On May 1, Baltimore residents will find out whether six officers will be charged in the death of resident Freddie Gray, who died from severe spinal injuries received shortly after being arrested. It’s what transpired during that transport that has launched a federal investigation, as local authorities are being asked to explain how Gray somehow ended up with a broken neck and crushed voice box before falling into a coma and dying less than a week after his initial arrest on April 12.
There have been more questions than actual answers, including the reason that Gray was even arrested. According to police, after making eye contact with an officer Gray initially tried to flee which led to his apprehension, though the actual charges have yet to be revealed. Although Gray didn’t resist arrest, he did ask for medical attention multiple times before being pinned down and handcuffed. He was then placed in the van without a seat belt, a clear violation of department policy that a union rep explained is referred to as a “rough ride” –a driving practice used to intentionally cause injuries to the suspect. Despite asking for help several times, it would take three additional stops including the addition of another passenger, before paramedics were called for the injured Gray, who died after falling into a coma. He was 25-years-old.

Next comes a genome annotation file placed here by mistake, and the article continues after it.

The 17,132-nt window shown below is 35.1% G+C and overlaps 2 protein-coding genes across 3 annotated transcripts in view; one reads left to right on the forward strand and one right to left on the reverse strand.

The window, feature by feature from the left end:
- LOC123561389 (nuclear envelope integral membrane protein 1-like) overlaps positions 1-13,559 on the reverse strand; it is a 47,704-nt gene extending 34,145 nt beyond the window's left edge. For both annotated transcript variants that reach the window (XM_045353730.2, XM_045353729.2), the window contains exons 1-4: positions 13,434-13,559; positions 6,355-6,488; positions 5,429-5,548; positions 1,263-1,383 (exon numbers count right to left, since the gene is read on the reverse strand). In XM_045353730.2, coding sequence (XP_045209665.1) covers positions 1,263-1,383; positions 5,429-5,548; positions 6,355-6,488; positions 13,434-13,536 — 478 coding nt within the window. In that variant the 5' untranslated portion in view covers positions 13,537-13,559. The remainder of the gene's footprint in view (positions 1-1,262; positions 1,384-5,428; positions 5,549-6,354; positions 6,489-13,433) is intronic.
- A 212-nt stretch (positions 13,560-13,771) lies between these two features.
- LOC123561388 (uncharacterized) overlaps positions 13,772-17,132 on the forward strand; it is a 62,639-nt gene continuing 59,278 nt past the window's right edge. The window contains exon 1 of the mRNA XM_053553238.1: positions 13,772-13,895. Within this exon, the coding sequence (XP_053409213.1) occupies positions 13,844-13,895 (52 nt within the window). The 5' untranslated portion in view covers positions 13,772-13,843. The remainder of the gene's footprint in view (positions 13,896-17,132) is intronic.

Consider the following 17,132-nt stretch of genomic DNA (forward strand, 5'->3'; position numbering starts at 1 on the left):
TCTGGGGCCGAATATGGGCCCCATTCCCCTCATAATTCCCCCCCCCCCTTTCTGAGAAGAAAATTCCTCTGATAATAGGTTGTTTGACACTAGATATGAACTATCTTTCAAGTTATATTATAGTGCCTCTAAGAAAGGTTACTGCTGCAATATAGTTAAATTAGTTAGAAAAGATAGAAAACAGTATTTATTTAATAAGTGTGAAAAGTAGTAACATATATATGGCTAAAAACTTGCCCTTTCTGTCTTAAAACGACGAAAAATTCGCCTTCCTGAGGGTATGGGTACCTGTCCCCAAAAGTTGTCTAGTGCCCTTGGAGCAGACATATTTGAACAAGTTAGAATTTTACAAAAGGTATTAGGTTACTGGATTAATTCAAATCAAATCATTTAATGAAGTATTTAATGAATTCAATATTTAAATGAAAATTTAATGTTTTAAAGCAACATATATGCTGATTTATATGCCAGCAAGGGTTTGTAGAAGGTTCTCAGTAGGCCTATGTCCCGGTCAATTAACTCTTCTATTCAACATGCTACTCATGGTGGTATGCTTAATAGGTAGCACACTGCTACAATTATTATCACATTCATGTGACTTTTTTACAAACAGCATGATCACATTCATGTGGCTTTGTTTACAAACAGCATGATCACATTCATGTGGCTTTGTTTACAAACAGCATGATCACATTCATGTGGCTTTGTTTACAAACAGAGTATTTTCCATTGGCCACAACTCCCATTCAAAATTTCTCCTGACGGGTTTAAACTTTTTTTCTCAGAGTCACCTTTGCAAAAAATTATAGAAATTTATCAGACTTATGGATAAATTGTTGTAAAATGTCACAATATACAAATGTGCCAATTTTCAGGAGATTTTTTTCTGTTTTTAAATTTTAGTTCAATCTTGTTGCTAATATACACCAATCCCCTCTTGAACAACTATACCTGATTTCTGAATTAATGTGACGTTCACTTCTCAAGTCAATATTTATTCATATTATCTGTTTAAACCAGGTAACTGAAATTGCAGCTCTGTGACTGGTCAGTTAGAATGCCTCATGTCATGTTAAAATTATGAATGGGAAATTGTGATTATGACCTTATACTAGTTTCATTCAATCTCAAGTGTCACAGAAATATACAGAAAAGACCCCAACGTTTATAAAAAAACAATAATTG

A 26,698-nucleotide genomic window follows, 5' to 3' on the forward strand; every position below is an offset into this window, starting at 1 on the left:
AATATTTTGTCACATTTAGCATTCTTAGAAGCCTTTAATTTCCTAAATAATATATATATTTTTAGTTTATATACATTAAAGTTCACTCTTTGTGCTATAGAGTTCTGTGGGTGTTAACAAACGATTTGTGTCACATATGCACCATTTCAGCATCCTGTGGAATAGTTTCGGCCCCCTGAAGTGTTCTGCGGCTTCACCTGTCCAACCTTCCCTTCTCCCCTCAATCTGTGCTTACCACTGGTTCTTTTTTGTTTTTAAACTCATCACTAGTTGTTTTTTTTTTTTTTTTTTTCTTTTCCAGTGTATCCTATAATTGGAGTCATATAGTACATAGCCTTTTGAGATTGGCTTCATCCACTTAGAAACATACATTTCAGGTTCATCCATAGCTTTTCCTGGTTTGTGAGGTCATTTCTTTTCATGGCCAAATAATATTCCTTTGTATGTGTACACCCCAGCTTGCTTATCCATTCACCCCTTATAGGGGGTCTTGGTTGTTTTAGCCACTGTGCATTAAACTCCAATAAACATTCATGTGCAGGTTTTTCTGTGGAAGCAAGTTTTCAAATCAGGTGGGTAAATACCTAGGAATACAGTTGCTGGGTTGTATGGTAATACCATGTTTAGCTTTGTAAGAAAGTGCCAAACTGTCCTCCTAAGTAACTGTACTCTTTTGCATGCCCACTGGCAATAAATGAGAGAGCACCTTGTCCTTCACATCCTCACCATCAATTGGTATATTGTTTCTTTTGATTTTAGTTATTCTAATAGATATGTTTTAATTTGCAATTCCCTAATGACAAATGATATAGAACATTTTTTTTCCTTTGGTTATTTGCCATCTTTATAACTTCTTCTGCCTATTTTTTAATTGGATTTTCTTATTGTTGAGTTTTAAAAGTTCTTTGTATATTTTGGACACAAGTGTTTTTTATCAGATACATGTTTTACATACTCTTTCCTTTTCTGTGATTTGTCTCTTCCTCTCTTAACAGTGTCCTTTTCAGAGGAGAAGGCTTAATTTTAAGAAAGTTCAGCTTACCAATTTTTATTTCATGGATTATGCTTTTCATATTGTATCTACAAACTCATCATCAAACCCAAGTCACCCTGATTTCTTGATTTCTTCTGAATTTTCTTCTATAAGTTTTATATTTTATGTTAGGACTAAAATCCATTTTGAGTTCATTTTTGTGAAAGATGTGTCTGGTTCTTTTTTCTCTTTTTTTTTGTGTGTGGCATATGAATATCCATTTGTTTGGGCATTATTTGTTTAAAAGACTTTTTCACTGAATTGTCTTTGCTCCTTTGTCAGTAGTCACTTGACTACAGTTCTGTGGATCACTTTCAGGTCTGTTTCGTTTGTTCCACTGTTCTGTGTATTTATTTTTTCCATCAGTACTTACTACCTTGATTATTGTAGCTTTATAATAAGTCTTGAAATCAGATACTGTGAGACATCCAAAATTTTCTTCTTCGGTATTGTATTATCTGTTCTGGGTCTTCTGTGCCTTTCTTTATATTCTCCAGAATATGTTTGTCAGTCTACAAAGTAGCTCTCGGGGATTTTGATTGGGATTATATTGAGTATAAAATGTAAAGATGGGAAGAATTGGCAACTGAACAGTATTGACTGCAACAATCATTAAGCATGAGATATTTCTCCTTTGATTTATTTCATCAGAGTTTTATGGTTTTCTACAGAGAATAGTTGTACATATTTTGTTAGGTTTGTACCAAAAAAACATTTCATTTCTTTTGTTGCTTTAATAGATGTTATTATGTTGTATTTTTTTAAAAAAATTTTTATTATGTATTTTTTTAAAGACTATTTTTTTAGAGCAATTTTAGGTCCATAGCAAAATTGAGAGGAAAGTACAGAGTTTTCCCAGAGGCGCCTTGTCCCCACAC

Despite pleas from the family for non-violent demonstrations, Baltimore erupted over the weekend as many try to understand yet another death at the hands of authorities. To date, all six officers remain on paid suspension as a Federal investigation continues to determine whether any charges will be filed in the case. The Baltimore Sun reported at least two other cases of injuries received directly from the infamous “rough ride” tactic, an issue that may play a factor in the case going forward.
Members of the Baltimore Police Department have already admitted that errors were made as Deputy Police Commissioner Kevin Davis, who is leading the local investigation, agreed that Gray should have received treatment at the time of arrest after eyewitnesses say he screamed for assistance, stating that he was having difficulty breathing. Police Commissioner Anthony Batts shared the same sentiments, telling a group of reporters: “We know our police employees failed to get him medical attention in a timely manner multiple times.”
This case is still developing.